New Tool to Promote Safer Chemicals and Products

The U.S. Environmental Protection Agency (EPA) has announced new criteria to
help companies and other groups, such as states and environmental
organizations, identify safer chemicals. As part of the agencys Design for the
Environment (DfE) program, EPA unveiled the new criteria which are an important
tool under its DfE Alternatives Assessments for identifying safer alternatives
to chemicals that pose a concern to human health and the environment.

This new approach for evaluating and identifying safer chemicals is an
important step toward ensuring that that the chemicals used in this country are
safe, said Steve Owens, assistant administrator for EPAs Office of Chemical
Safety and Pollution Prevention. Making this information available will not
only lead to the manufacture of safer products, it will increase the publics
access to critical chemical information.

The DfE program works in partnership with industry, environmental groups, and
academia to help industry choose safer alternatives to chemicals that may pose
a concern to human health or the environment. Information on chemical hazards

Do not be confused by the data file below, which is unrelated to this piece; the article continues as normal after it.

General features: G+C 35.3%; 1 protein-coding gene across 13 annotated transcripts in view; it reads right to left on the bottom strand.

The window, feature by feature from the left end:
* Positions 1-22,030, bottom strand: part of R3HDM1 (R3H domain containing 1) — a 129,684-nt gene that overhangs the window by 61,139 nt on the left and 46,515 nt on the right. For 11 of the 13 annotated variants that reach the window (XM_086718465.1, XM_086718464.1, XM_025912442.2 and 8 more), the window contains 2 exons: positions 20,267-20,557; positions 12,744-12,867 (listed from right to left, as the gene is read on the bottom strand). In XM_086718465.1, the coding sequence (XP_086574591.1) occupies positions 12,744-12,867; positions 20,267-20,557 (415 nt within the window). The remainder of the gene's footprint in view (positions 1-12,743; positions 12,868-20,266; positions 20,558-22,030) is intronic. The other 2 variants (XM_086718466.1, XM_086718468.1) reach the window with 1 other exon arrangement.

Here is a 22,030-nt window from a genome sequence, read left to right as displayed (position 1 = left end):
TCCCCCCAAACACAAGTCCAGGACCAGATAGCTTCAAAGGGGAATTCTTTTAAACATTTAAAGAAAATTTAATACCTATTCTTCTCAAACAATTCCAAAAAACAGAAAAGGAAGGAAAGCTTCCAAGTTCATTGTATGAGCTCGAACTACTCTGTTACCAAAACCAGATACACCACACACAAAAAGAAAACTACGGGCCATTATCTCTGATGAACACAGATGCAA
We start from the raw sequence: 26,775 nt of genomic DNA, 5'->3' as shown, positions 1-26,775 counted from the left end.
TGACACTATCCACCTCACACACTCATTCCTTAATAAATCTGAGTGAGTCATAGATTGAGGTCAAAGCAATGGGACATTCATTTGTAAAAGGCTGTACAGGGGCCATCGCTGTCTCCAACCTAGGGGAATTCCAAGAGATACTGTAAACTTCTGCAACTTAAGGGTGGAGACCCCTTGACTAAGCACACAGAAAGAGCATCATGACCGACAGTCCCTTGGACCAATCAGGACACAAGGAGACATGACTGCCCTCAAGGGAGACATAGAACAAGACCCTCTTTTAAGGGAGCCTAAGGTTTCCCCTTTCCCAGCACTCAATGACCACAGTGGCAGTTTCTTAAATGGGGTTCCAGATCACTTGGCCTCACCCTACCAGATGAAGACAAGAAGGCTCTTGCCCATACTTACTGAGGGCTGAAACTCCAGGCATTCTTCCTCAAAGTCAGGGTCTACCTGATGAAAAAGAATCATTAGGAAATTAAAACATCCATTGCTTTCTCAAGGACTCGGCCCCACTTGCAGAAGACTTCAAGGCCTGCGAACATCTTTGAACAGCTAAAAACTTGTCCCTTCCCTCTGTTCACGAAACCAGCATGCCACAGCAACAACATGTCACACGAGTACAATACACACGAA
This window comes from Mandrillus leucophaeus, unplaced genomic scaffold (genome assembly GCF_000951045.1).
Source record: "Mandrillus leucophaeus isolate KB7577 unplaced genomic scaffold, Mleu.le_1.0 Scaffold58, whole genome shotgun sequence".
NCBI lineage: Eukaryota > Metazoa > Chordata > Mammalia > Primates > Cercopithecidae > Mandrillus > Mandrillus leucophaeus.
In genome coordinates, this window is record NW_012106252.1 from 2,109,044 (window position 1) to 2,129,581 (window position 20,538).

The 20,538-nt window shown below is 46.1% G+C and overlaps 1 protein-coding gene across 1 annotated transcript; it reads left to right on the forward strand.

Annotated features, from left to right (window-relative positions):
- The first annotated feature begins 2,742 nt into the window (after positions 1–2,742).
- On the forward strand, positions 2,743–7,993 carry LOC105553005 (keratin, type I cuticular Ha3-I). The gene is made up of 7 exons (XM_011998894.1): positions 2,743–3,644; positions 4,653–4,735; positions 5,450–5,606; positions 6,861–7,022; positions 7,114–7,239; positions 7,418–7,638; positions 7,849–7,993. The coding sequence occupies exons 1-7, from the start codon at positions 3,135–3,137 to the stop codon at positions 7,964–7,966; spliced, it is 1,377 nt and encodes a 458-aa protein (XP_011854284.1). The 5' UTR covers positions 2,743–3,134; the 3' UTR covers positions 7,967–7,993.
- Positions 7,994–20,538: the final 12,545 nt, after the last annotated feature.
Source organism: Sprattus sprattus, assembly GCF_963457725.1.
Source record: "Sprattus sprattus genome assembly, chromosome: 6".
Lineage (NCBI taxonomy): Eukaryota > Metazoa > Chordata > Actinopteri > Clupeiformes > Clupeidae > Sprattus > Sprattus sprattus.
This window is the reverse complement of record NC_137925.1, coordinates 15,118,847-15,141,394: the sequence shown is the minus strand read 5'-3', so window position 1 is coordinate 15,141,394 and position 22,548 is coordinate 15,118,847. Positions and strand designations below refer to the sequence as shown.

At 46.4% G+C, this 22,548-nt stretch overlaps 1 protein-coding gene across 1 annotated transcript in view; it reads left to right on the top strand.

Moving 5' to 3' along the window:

from DfE Alternatives Assessments is combined with industry data on performance
and cost to guide the choice of safer alternatives. To distinguish among
alternatives, DfE evaluates data for each chemical and assigns hazard levels of
high, moderate, or low for human health and environmental concerns.

DfE Alternatives Assessments will be conducted for bisphenol A (BPA),
phthalates, decabromodiphenyl ether (decaBDE), hexabromocyclododecane (HBCD)
and nonylphenol and nonylphenol ethoxylates (NP and NPEs). Both the BPA and
decaBDE efforts are under way and include the use of BPA and its alternatives
in thermal paper, such as cash register receipts, and the review of flame
retardant alternatives to decaBDE in products such as textiles, plastic
palettes, and electronics. Assessments of phthalates, the flame retardant HBCD,
and NPEs will begin in 2011.

The assessments will lead to the manufacture of safer products and reduced
chemical exposures. For example, replacing BPA in thermal paper with safer
alternatives will safeguard children, cashiers, and others from BPA in cash
register or sales receipts. Similarly, safer alternatives to decaBDE flame
retardants used in textiles and electronics will eliminate an important route
of human and environmental exposure to this chemical.

More info - Source: Environmental Protection Agency (EPA)